Medallic Art Company

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Medallic Art Company
TypePrivate
Industryfabricator Edit this on Wikidata
GenreAcademic and Corporate Awards
Founded1903
HeadquartersDayton, Nevada
Area served
United States and Canada
ParentMedalcraft Mint, Inc.
Websitenumismatics.org/maco/
Cooper Medal reverse

Medallic Art Company, Ltd. based in Dayton, Nevada was at one time "America’s oldest and largest private mint" and specialized in making academic awards, maces, medallions, along with chains of office and universities medals for schools.[1][2] After going bankrupt in 2018, the American Numismatic Society purchased their significant archive of art medals, dies, die shells, plaster casts, galvanos, photographic archives, and other important cultural material. The Society, as . has launched an initiative, the MACO Project, to identify and publish this material to make it available to researchers.

History[edit]

Henri Weil, "a highly respected French sculptor living in New York City," founded the Medallic Art Company in 1903.[3] Henri, along with his brother Felix, worked at Deitsch Brothers, a company that made die-struck ornaments for woman's handbags.[4] When the styles of handbags changed, the Weil brothers repurposed the presses to make medals and purchased Medallic Art Company from Deitsch.[4] One of its first commissions was the Hudson-Fulton Medal of the Circle of Friends of the Medallion in 1909.[4][5]

The Medallic Art Company was originally located in Manhattan, New York and moved to Danbury, Connecticut in 1972, Sioux Falls, South Dakota in 1991 then to Dayton, Nevada in 1997 where it operated a 115,000-square-foot (10,700 m2) facility.[3]

In August 1971, Joseph B. Hartzog, Jr., director of the National Park Service, awarded a contract to the Kalispell, Montana, firm of Roche Jaune Inc. to produce a series of 37 medals, called the “National Parks Centennial Series”, that depict a scene in each of America's national parks. The medals, designed by Frank Hagel, were struck by the Medallic Art Company which was still operating in New York City at the time.[6]

In July 2009, Medallic Art Company was purchased by Northwest Territorial Mint.[7] The Northwest Territorial Mint declared bankruptcy in April 2016;[8] in 2018, after protracted bankruptcy proceedings, Medallic Art’s “tradename, website, customer lists, archives, tools, specific machinery, certain company owned Medallic dies and other property” were purchased by Medalcraft Mint, Inc. (Western District of Washington (Seattle) Bankruptcy Petition #: 16-11767-CMA). Medallic Art’s archives and about 20,000 pre-1998 dies were acquired from the Northwest Territorial Mint 2018 bankruptcy by the American Numismatic Society, a New York City-based institution dedicated to researching, curating, and educating about coins and medallic arts.[9] The Medallic Art Company made custom 2D and 3D medals[10] and "has produced some of the world’s most distinguished awards such as the Pulitzer Prize, the Peabody Award, the Newbery and Caldecott medals, and the Inaugural medals for eleven U.S. Presidents."[11][4] The Medallic Art Company also struck medals for two important medallic art series in the United States: the Circle of Friends of the Medallion[12] and The Society of Medalists.[13]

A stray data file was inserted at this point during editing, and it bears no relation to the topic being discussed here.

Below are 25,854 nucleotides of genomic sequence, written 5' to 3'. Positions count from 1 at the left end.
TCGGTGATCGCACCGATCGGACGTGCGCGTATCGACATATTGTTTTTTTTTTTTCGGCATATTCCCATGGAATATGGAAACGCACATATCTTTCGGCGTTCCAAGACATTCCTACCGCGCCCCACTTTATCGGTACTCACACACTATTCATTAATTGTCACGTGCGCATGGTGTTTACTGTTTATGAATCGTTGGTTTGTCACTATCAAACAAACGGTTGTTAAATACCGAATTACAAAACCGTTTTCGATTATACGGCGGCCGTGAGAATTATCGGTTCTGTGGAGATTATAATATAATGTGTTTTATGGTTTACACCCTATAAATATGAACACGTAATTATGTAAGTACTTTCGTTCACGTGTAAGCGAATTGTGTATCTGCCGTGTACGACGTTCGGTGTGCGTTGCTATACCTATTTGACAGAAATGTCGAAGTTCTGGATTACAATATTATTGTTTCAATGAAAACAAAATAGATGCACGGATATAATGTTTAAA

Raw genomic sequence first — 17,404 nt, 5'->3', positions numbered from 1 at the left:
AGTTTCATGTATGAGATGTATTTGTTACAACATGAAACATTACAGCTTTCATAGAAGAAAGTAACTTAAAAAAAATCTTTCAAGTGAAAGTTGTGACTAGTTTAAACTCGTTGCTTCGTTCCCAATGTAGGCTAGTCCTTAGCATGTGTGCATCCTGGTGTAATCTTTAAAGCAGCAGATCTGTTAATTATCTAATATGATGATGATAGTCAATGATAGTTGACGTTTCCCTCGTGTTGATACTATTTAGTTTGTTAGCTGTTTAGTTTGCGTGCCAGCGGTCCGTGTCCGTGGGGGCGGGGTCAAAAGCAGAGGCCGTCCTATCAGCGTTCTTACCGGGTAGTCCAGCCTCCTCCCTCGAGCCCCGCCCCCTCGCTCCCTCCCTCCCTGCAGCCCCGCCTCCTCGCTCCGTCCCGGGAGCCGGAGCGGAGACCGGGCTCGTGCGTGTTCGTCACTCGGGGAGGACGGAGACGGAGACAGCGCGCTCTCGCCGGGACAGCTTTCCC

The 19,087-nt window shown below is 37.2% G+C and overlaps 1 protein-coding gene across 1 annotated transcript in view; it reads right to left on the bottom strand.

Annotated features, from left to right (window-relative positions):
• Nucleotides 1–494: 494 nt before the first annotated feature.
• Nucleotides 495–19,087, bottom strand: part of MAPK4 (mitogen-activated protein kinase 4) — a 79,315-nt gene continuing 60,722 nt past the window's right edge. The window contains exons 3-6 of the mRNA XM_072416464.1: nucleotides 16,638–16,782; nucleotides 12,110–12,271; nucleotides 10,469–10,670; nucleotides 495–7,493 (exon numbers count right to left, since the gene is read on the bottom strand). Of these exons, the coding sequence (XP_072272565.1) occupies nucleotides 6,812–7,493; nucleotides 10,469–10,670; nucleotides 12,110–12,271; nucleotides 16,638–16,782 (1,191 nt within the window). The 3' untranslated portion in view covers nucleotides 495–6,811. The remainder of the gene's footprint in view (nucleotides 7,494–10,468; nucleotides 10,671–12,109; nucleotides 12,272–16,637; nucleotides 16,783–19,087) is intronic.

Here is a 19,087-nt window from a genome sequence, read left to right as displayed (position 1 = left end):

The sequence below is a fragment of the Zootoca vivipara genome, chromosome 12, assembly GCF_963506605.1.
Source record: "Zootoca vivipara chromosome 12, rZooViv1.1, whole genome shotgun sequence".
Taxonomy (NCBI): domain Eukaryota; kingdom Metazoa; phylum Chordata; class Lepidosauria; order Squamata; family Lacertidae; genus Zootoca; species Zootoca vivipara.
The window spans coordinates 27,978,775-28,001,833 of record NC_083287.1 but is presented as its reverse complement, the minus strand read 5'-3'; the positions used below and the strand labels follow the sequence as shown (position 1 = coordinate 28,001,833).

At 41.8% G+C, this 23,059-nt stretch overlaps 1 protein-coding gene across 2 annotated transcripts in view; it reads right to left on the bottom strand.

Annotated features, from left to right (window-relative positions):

See also[edit]

Notes[edit]

  1. ^ "Medallic Art Company Announces New Web Site". Coin Week.
  2. ^ Medallic Art Company Ltd. Medallic Art Company, Ltd. Homepage, Medallic Art Company Ltd. website, 2006. Retrieved on September 9, 2007.
  3. ^ a b Medallic Art Company Ltd. "The History of Medallic Art Company" Archived 2007-09-28 at the Wayback Machine, Medallic Art Company Ltd. website, 2004. Retrieved on September 9, 2007.
  4. ^ a b c d Alexander, David T. "The Society of Medalists: America's Premier Art Medal Series", The MCA Advisory, volume 8, number 4, April 2005, page 8.
  5. ^ "The Circle of Friends of the Medallion 1st Issue", New-York Historical Society Museum & Library website. Retrieved August 29, 2021.
  6. ^ "An Invitation to the Residents of Northwest Montana from Roche Jaune Inc. of Kalispell". The Daily Inter Lake. Kalispell, MT. April 9, 1972. p. 22.
  7. ^ "Mint celebrates more than state's 150th anniversary". LAS VEGAS REVIEW-JOURNAL.
  8. ^ "Former Northwest Territorial Mint President Ross Hansen Indicted for Fraud". CoinWeek. Retrieved 1 January 2021.
  9. ^ "Acquisition – Medallic Art Company Archives". American Numismatic Society. Retrieved 1 January 2021.
  10. ^ Medallic Art Company Ltd. "Custom Medals of Distinction", Medallic Art Company Ltd. website. Retrieved on September 9, 2007.
  11. ^ Medallic Art Company Ltd. "Medallic Art Prestigious Awards" Archived 2008-02-15 at the Wayback Machine, Medallic Art Company Ltd. website, 2004. Retrieved on September 9, 2007.
  12. ^ Johnson, D. Wayne. "Circle of Friends of the Medallion", Medal Collectors of America website, 2004. Retrieved on September 9, 2007.
  13. ^ Reed, Fred. "Enduring Society of Medalists First Issue Continues to Attract Collectors", Professional Coin Grading Service website, September 9, 1999. Retrieved on September 9, 2007.

External links[edit]